The experience of the successful "Zero Injury" contractors is that there are a number of critical safety program elements that have been found to be a part of a "Zero Injury" project site. The most critical of these are listed below. It should be noted that these "Critical Elements" are not to be considered a replacement for a well-rounded progressive safety program but are to be used as powerful additions to such a safety program.

From the perspective of the NMAPC, Inc. this approach is one of the stated goals towards "Building a Partnership of Safety, Productivity, Quality and Strength."

Zero Injury Safety Management Critical Elements

It is the vision of the NMAPC Safety & Health Committee, that through a tripartite partnership consisting of owners/clients, contractors and building trades crafts, all three parties adopt a philosophy, which advocates a commitment to the idea that all injuries are preventable.

Each of these partners who perform industrial maintenance under the NMAPC program will be committed to this coveted level of performance in preventing all worker injuries and accidents on all NMAPC projects. In advocating the Zero Injury Commitment Approach in project and worker safety, the NMAPC, Inc. intends to make world-class performance in safety and health an additional benefit of performing work under the NMAPC program.

Zero Injury as a safety management process was the subject of a four-year research (1989-1993) project by The Construction Industry Institute (CII) in Austin, Texas. The results of this research project can be found in CII’s publication 32-1, entitled "Zero Injury Techniques."

The following are critical elements from that research effort. The final two items, 11 and 12, are powerful additions discovered in more recent years.

  1. Owner/Client, contractor and union senior leadership is committed to the zero injury concept. a) The owner/client expects a zero injury project. b) The contractor executives and all contractor management "buys in" and is in alignment on the management and worker action needed to achieve zero injury. c) Union leadership will facilitate and advocate that worker attitudes and actions are in concert with a zero injury work environment. (Experience has shown that the very best results are obtained when the owner/client, contractor and building trades craft workers are all active participants in the zero injury management process.)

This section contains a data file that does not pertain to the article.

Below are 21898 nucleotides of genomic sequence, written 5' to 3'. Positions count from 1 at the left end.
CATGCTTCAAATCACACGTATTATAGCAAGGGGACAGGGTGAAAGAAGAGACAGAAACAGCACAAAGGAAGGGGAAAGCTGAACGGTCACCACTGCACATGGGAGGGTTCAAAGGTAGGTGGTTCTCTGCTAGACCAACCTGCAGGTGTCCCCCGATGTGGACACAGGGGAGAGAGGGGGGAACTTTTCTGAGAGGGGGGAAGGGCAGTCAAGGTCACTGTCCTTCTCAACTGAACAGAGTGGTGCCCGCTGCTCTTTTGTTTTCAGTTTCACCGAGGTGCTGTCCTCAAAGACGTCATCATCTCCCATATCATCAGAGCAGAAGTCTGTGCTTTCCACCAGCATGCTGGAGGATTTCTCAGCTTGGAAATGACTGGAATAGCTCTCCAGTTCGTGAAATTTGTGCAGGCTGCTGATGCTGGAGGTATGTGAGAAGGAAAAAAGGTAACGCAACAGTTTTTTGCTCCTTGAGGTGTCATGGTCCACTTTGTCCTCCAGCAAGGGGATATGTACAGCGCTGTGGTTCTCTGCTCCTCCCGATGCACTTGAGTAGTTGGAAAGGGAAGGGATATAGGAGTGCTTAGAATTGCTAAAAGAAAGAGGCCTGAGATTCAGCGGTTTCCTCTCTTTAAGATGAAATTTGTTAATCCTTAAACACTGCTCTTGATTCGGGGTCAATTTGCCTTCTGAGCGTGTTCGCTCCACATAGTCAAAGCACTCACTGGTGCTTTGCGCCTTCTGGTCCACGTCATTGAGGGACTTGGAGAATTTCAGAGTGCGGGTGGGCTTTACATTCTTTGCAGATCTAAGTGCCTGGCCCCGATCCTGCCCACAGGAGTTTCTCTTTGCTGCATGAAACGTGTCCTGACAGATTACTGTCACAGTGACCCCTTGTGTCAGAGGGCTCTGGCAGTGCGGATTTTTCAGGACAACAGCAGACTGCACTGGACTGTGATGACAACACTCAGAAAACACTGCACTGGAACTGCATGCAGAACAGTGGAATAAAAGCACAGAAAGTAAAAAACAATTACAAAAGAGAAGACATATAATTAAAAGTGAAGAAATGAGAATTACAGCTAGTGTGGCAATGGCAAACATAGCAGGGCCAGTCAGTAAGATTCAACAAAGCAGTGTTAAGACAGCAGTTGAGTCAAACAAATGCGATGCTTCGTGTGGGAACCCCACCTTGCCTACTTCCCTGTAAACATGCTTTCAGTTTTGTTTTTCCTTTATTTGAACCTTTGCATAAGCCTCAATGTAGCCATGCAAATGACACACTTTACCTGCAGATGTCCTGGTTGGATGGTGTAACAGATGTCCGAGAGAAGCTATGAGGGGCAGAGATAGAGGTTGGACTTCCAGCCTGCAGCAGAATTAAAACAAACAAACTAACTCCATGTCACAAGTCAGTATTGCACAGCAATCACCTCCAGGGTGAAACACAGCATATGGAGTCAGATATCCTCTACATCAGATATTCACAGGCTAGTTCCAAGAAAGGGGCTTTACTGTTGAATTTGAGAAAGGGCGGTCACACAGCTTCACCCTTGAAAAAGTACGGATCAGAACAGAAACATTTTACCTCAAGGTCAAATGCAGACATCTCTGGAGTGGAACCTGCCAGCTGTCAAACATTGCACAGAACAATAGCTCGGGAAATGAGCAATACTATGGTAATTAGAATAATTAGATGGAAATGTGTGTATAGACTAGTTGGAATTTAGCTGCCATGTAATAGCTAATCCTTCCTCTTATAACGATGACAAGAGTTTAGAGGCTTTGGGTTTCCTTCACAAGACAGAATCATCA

2. Worker safety is a line management responsibility and all management has the specific duty to avoid all injury to all employees.
  3. Safety personnel are available for a supportive role in advising line management regarding "best practices" and OSHA compliance requirements. Safety personnel are relied upon to conduct safety orientations and safety training sessions along with safety inspections and audits including keeping project management informed on "best practices" in conforming to all safety laws and standards.
  4. Pre-project Job Hazard Analysis (JHA) is done prior to commencing work on all projects.
  5. Pre-task planning (review of JHA) is to be utilized by foremen and workers on a daily basis and more often if new work assignments are undertaken.
  6. All project personnel are given a Zero Injury focused safety orientation prior to their beginning work on the project. Time spent in orientation varies by contractor. A mix of lecture and video presentations is used in this training. Contractor management as well as the owner/client are urged to assist.
  7. Specific safety classroom training is given as appropriate (not during orientation).
  8. Drug abuse testing is performed pre-hire. Also random, for cause and post accident testing are utilized. Testing for alcohol is included.
  9. Near misses or safety incidences are investigated immediately and corrective action taken. Investigation results are communicated throughout the workforce.
  10. Safety recognition systems are utilized on the project and commemorations are held when zero injury "milestones" are achieved.
  11. The Crafts input is sought and they are involved in analyzing "at-risk" behavior situations prior to beginning any new work and are empowered to act to insure their own safety and the safety of those around them.
  12. Craft conducted safety audits are utilized to understand the project’s total exposure to injury. The safety performance data is consolidated and tabulated and charts are published for the workers.